• Apply acetone to rag and rub into the paper.
  • If you’re doing a large transfer, like ours, you will most likely need a 3rd person to smooth out the printout as you go so that it doesn’t wrinkle or kink along the way.
  • Quickly have someone trace your steps with the brayer or rolling apparatus to ensure that the ink transfers to the canvas.
  • And repeat! Et voilá!

Also, we set up a stop motion video for your enjoyment:

XL solvent transfer from The Mandate Press on Vimeo.

XL solvent transfer from The Mandate Press on Vimeo.

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Lions and Llamas and Candy, Oh My!
Posted on July 28th, 2011 // Letterpress, News, Posters & Prints, Printing //

Candyvore* images courtesy of Shyama Golden

We love a lot of things around here. I mean, we’re already 1-up on a lot of people just by working at a letterpress shop. So, instead of rubbing it in your face, we choose to share the love. Some of the things we love, are, but not limited to: bulldogs, that steam engine sound the S-model cylinder makes, the shop swamp cooler, saying ‘hello’, and Shyama Golden. Shyama (rhymes with llama), is pretty fly. When was the last time you heard ‘fly’? We also love In Living Color. So, being the radical person she be, whenever she requests us to print one of her amazing designs, we jump right in. We love Shyama today and this post is for her since we feel lucky to be able to print with such a great designer and we’re feeling extra lovey-dovey today.

Her ‘Candyvore’ poster design was printed on our Vandercook model-4 and we used a split-fountain technique to run the colors together in 1 pass instead of a 2-color run. It’s printed on Cranes Lettra 110# Ecru for that warm feeling. It’s as though printing with a split-fountain, in a way, mirrors the sentiment of the piece. It walks a fine line between wanting to cuddle with a wild cat who only eats piñata candy, and the sheer danger of lions and binge eating. Split-fountain inking can either ruin your day or make you extremely happy, and with this ‘Candyvore’ print it was definitely the latter.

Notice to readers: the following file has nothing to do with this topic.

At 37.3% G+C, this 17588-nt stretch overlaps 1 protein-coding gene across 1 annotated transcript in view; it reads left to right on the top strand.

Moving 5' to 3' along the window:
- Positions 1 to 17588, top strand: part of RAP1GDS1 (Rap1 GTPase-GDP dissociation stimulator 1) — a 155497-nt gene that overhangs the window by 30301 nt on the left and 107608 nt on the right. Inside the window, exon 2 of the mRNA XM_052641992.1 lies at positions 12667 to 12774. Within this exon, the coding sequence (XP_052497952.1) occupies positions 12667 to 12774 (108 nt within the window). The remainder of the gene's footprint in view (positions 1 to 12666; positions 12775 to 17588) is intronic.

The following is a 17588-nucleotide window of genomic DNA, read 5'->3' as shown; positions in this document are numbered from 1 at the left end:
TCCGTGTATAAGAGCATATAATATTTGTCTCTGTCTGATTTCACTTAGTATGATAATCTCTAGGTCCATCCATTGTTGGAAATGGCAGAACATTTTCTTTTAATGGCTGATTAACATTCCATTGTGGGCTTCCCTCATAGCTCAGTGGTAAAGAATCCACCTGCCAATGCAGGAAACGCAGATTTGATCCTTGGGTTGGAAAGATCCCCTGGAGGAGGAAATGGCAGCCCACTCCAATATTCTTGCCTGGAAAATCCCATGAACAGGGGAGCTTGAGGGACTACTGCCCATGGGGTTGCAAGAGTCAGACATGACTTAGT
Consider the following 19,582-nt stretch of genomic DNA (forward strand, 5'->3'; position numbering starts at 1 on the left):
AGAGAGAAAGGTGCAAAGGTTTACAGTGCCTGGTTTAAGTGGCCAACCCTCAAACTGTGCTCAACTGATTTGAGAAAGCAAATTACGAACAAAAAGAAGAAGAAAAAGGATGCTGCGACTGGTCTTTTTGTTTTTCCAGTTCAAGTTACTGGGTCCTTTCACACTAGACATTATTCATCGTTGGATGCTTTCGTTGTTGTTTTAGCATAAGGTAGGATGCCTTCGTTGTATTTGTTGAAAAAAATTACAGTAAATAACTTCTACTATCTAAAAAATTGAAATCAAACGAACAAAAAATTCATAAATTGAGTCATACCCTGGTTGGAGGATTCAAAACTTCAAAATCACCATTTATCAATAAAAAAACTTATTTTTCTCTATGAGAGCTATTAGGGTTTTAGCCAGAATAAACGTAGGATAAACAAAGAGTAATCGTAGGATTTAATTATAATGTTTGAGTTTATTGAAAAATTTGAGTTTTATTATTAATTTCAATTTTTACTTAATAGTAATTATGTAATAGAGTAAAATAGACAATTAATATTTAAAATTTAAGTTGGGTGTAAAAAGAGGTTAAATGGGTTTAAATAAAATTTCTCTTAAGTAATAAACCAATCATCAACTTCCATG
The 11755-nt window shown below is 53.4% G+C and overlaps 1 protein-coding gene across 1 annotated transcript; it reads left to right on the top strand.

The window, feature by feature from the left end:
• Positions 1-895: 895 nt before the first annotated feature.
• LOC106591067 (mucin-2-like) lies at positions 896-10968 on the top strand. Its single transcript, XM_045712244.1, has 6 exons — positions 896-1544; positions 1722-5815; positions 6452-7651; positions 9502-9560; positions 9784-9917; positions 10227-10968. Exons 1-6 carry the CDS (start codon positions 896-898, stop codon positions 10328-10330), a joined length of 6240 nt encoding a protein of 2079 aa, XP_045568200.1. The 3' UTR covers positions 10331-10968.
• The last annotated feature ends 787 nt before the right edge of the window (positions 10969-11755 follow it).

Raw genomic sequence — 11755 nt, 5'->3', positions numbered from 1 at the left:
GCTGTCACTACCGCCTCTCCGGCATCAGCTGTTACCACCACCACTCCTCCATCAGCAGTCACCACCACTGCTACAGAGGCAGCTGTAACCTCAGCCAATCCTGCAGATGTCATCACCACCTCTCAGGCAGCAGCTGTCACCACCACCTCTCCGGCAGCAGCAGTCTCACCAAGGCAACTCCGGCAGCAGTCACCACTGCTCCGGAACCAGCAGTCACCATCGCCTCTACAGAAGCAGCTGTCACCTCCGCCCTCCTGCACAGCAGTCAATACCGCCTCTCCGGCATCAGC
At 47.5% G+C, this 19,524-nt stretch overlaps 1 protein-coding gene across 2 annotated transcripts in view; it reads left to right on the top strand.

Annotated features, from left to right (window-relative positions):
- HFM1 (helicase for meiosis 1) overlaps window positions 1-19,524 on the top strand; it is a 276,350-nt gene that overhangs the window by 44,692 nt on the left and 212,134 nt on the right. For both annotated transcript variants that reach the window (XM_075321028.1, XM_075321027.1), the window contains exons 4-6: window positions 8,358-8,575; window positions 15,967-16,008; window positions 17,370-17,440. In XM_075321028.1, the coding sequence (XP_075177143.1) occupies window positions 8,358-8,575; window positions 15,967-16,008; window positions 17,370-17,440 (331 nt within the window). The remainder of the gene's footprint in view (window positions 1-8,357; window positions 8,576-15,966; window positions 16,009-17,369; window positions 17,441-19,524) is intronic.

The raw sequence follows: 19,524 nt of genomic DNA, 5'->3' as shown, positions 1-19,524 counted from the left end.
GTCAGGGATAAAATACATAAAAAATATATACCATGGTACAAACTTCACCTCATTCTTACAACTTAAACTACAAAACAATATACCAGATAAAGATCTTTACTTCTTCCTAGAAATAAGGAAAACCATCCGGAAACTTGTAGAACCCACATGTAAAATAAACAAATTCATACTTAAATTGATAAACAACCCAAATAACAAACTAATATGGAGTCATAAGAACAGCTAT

We also threw in some other works that we’ve printed for Shyama in the gallery…enjoy!

    3 Comments

  1. iris

    Beautiful work!!!! congratulations!!


  2. gustavo berocan

    that’s really nice job. i’m dying to print on letterpress. is it expensive to print a poster like this?


  3. Danielle

    Thank you!

    We can definitely price something out for you. Each job varies quite a bit, so we’d need an idea of how many colors, exact size, etc. Feel free to send us an email print@themandatepress.com



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Deseret Tarot and a Swarm of Bees
Posted on July 22nd, 2011 // Letterpress, Posters & Prints, Printing //

Secrets and Symbols of the Deseret

We love to work with the AIGA. For those unfamiliar, the AIGA (American Institute of Graphic Arts) do for design what the Shriners do for brotherly love, and designers that are a part of the AIGA aren’t required to parade around driving miniature Corvettes while wearing funny hats. The AIGA strives to create a cultural forum and foundation for any professional designer. They are really quite awesome.

So, lucky us, the AIGA will be hosting next year’s conference in Salt Lake City. Yay! Like the passing of the Olympic torch, we were asked to provide a snippet of what Utah is all about so the AIGA could get a taste of what they’re in for. Naturally, we have an expert (of sorts) on all things Utah – Dan Christofferson. Dan created the artwork for this piece and we couldn’t have dreamed a better result.

Dan is super zealous when it comes to the interesting, if not at times absurd, Utah history. I’m sure most people think they have an idea of the goings on around here because of a certain HBO show, but rest assured, we’re pretty sure that most of us don’t have multiple wives, invest in reservation casinos, nor do we have grandmothers hustling parrots across the border. However, we do have some wacky history.

An excerpt from the piece:

An engorged seagull, a solid gold railroad spike, a cryptic alphabet…Within this deck of cards, the AIGA Salt Lake Chapter has gone through great lengths to unearth and translate the six most sacred and intriguing symbols of this culture.

Printing this piece involved some extra, fine-tuning. Lucky for us we’re equipped with the Heidelberg ‘S’ Cylinder press that can churn out an 16″x24″ print (actually it can print up to about 19″x27″). We then die-cut it and hand-rounded the corners. We’re not going to lie, registration on this double-sided, 4 color piece was no walk in the park. We used Dur-O-Tone Butcher Off White paper that was kindly donated by French Paper. Also, obtaining consistent ink coverage on a sheet this large is always a challenge. It’s pieces like this that make our hearts swoon.

We’re excited to have the AIGA come to our humble Salt Lake City. We’ll be welcoming everyone with open arms, swarms of bees, some long-haired hit man, and our 55 wives.

 

 

    3 Comments

  1. Wren

    These look fantastic. The texture of the paper really adds to the overall look of the designs.


  2. Secrets and Symbols of Deseret | Paper Crave

    [...] posters that I featured back in February? Yep,  amazing. Well, they’re at it again with a new project, created for next year’s AIGA conference, which will be held in Salt Lake [...]


  3. Craig

    this is amazing. how can i order or get a print of this? truly amazing.

    thanks, craig